Time and energy: Balancing multiple relationships can be time-consuming and emotionally taxing. I know a lot of people who identify as non-monogamous but do not actively practice it because… who even has time for more than one relationship?! If time management is not your strong suit, or you have an already filled-to-the-brim schedule, you may find non-monogamy particularly challenging.
But along with the risks, non-monogamy also offers a few unique and special benefits:
Greater freedom: Non-monogamy can allow for greater sexual and emotional freedom. Maybe you’re really into butt stuff, but your partner A is not. You could potentially find a partner B who loves butt stuff and will enthusiastically do it with you. On the emotional side, it can be really freeing when your partners have other people to lean on in times of stress or need, or for you to have multiple people to share wins and losses with.
Expansive love: The ability to love and be loved by multiple people can be a profound experience. So can the joy of seeing your partner experience happiness with other people (known as compersion). Nothing prepared me for how positively giddy (and, tbh, horny) it makes me feel to imagine the person I love planning a cute date with another person, experiencing NRE, having great sex, etc.
Shared responsibility: Depending on the style of non-monogamy you want to practice, it could result in a decreased burden for you and/or your partners. That is, if you all decide to live together, you’re potentially splitting bills three ways; you have additional people to plan events with; there are more people to help care for children or pets. This can be especially empowering for historically marginalized communities, creating greater access to resources or lifestyles that may otherwise be out of reach due to structural forces. (Notably, many of the most marginalized folks already come from cultures where community care is the norm, not the exception.) The disturbing and destructive level of hyper-independence or “rugged individualism” that runs rampant in our society can, potentially, be answered by the type of community, love, and support that polyamory offers.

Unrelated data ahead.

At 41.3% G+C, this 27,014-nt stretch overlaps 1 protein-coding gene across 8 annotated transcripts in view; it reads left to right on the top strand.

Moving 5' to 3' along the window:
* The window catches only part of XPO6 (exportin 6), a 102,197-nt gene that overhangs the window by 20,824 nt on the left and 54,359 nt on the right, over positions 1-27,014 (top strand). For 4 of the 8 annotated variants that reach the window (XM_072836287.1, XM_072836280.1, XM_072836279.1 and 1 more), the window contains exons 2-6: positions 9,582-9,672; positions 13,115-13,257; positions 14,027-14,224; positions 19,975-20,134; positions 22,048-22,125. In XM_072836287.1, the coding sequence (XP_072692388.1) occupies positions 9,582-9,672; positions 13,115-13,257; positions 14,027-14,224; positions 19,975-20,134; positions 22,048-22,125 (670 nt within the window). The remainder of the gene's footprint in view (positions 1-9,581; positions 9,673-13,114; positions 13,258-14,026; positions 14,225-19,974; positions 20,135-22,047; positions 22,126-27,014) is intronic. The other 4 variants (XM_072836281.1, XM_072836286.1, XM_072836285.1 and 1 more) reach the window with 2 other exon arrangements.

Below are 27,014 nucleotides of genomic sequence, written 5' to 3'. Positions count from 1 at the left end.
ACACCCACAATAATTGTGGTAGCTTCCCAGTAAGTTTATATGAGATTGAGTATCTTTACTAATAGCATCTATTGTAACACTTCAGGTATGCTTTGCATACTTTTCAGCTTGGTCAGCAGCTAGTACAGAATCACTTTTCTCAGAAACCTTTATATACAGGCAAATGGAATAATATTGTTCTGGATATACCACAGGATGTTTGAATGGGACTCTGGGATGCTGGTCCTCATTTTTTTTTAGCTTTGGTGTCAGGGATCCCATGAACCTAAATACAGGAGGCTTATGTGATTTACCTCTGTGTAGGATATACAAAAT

As you reflect on these possible risks and benefits, remember that it's crucial to listen to your instincts and feelings. There's no one-size-fits-all approach to relationships, and what works for one person may not work for another.
The more you understand about non-monogamy and its potential risks and rewards, the better equipped you'll be to make a decision that feels right for you. At the end of the day, only you can decide what kind of relationship structure fits your needs, desires, and lifestyle.
Step 2: Approach Your Partner
If you've done your due diligence in Step 1 and feel that non-monogamy might be a good fit for you, it's time to have a conversation with your partner...